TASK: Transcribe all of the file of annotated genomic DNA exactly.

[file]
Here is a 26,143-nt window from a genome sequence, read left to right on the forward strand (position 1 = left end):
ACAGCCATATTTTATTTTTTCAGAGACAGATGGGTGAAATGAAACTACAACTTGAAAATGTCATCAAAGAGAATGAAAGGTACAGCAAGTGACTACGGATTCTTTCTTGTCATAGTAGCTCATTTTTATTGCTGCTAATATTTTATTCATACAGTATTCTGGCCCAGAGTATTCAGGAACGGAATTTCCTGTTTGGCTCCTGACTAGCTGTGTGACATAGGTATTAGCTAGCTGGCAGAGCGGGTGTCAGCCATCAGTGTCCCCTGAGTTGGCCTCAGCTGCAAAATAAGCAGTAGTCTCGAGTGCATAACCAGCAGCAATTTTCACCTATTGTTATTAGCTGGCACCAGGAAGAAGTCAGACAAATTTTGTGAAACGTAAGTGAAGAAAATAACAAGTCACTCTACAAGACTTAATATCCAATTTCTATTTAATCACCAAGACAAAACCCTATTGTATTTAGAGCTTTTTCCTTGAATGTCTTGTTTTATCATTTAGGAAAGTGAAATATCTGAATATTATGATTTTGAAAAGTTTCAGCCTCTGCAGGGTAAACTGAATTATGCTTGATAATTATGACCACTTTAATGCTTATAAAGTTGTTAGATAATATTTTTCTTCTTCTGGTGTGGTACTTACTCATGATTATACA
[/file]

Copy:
Here is a 26,143-nt window from a genome sequence, read left to right on the forward strand (position 1 = left end):
ACAGCCATATTTTATTTTTTCAGAGACAGATGGGTGAAATGAAACTACAACTTGAAAATGTCATCAAAGAGAATGAAAGGTACAGCAAGTGACTACGGATTCTTTCTTGTCATAGTAGCTCATTTTTATTGCTGCTAATATTTTATTCATACAGTATTCTGGCCCAGAGTATTCAGGAACGGAATTTCCTGTTTGGCTCCTGACTAGCTGTGTGACATAGGTATTAGCTAGCTGGCAGAGCGGGTGTCAGCCATCAGTGTCCCCTGAGTTGGCCTCAGCTGCAAAATAAGCAGTAGTCTCGAGTGCATAACCAGCAGCAATTTTCACCTATTGTTATTAGCTGGCACCAGGAAGAAGTCAGACAAATTTTGTGAAACGTAAGTGAAGAAAATAACAAGTCACTCTACAAGACTTAATATCCAATTTCTATTTAATCACCAAGACAAAACCCTATTGTATTTAGAGCTTTTTCCTTGAATGTCTTGTTTTATCATTTAGGAAAGTGAAATATCTGAATATTATGATTTTGAAAAGTTTCAGCCTCTGCAGGGTAAACTGAATTATGCTTGATAATTATGACCACTTTAATGCTTATAAAGTTGTTAGATAATATTTTTCTTCTTCTGGTGTGGTACTTACTCATGATTATACA